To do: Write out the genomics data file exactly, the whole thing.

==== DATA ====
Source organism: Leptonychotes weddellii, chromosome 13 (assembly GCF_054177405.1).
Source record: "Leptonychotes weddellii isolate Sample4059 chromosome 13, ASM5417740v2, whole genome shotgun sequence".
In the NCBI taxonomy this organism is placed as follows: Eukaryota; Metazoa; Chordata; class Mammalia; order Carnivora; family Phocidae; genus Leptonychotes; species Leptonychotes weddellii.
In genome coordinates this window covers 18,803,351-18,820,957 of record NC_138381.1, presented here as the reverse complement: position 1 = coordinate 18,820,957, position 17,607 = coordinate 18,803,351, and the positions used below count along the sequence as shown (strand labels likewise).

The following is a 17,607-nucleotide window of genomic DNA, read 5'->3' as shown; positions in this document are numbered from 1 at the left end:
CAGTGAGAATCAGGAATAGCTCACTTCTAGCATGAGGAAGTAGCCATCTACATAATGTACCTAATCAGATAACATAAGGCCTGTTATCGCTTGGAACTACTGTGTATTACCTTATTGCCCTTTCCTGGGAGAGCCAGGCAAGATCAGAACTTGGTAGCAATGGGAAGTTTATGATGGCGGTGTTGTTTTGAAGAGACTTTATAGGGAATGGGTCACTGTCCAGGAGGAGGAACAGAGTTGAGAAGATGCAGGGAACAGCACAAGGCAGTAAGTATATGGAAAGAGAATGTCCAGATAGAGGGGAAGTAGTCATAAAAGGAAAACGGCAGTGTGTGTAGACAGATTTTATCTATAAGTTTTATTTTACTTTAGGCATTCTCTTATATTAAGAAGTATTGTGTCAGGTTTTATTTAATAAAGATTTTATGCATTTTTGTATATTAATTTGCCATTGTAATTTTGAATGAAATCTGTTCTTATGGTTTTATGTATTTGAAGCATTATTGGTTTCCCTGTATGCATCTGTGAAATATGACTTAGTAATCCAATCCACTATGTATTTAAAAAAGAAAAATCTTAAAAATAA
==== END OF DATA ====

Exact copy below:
Source organism: Leptonychotes weddellii, chromosome 13 (assembly GCF_054177405.1).
Source record: "Leptonychotes weddellii isolate Sample4059 chromosome 13, ASM5417740v2, whole genome shotgun sequence".
In the NCBI taxonomy this organism is placed as follows: Eukaryota; Metazoa; Chordata; class Mammalia; order Carnivora; family Phocidae; genus Leptonychotes; species Leptonychotes weddellii.
In genome coordinates this window covers 18,803,351-18,820,957 of record NC_138381.1, presented here as the reverse complement: position 1 = coordinate 18,820,957, position 17,607 = coordinate 18,803,351, and the positions used below count along the sequence as shown (strand labels likewise).

The following is a 17,607-nucleotide window of genomic DNA, read 5'->3' as shown; positions in this document are numbered from 1 at the left end:
CAGTGAGAATCAGGAATAGCTCACTTCTAGCATGAGGAAGTAGCCATCTACATAATGTACCTAATCAGATAACATAAGGCCTGTTATCGCTTGGAACTACTGTGTATTACCTTATTGCCCTTTCCTGGGAGAGCCAGGCAAGATCAGAACTTGGTAGCAATGGGAAGTTTATGATGGCGGTGTTGTTTTGAAGAGACTTTATAGGGAATGGGTCACTGTCCAGGAGGAGGAACAGAGTTGAGAAGATGCAGGGAACAGCACAAGGCAGTAAGTATATGGAAAGAGAATGTCCAGATAGAGGGGAAGTAGTCATAAAAGGAAAACGGCAGTGTGTGTAGACAGATTTTATCTATAAGTTTTATTTTACTTTAGGCATTCTCTTATATTAAGAAGTATTGTGTCAGGTTTTATTTAATAAAGATTTTATGCATTTTTGTATATTAATTTGCCATTGTAATTTTGAATGAAATCTGTTCTTATGGTTTTATGTATTTGAAGCATTATTGGTTTCCCTGTATGCATCTGTGAAATATGACTTAGTAATCCAATCCACTATGTATTTAAAAAAGAAAAATCTTAAAAATAA